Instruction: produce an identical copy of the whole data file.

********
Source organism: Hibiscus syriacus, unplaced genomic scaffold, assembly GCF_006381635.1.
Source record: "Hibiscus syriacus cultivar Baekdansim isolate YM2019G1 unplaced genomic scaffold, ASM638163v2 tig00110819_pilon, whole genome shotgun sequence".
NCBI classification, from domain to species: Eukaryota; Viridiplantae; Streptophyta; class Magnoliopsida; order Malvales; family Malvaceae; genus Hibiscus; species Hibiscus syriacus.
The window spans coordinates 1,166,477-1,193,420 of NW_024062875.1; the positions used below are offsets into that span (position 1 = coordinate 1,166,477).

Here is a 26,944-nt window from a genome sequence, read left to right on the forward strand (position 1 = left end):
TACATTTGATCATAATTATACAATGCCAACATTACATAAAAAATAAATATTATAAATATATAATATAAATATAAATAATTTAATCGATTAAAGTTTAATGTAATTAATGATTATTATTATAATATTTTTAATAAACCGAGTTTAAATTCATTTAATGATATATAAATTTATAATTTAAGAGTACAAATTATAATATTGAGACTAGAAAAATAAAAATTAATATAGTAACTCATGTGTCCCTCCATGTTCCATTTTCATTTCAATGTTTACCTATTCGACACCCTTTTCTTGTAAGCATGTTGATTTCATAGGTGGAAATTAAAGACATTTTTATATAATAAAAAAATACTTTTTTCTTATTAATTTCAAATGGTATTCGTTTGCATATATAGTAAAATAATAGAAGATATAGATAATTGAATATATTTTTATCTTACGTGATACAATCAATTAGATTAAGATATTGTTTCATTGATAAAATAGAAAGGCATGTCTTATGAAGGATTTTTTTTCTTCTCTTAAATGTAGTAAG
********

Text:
Source organism: Hibiscus syriacus, unplaced genomic scaffold, assembly GCF_006381635.1.
Source record: "Hibiscus syriacus cultivar Baekdansim isolate YM2019G1 unplaced genomic scaffold, ASM638163v2 tig00110819_pilon, whole genome shotgun sequence".
NCBI classification, from domain to species: Eukaryota; Viridiplantae; Streptophyta; class Magnoliopsida; order Malvales; family Malvaceae; genus Hibiscus; species Hibiscus syriacus.
The window spans coordinates 1,166,477-1,193,420 of NW_024062875.1; the positions used below are offsets into that span (position 1 = coordinate 1,166,477).

Here is a 26,944-nt window from a genome sequence, read left to right on the forward strand (position 1 = left end):
TACATTTGATCATAATTATACAATGCCAACATTACATAAAAAATAAATATTATAAATATATAATATAAATATAAATAATTTAATCGATTAAAGTTTAATGTAATTAATGATTATTATTATAATATTTTTAATAAACCGAGTTTAAATTCATTTAATGATATATAAATTTATAATTTAAGAGTACAAATTATAATATTGAGACTAGAAAAATAAAAATTAATATAGTAACTCATGTGTCCCTCCATGTTCCATTTTCATTTCAATGTTTACCTATTCGACACCCTTTTCTTGTAAGCATGTTGATTTCATAGGTGGAAATTAAAGACATTTTTATATAATAAAAAAATACTTTTTTCTTATTAATTTCAAATGGTATTCGTTTGCATATATAGTAAAATAATAGAAGATATAGATAATTGAATATATTTTTATCTTACGTGATACAATCAATTAGATTAAGATATTGTTTCATTGATAAAATAGAAAGGCATGTCTTATGAAGGATTTTTTTTCTTCTCTTAAATGTAGTAAG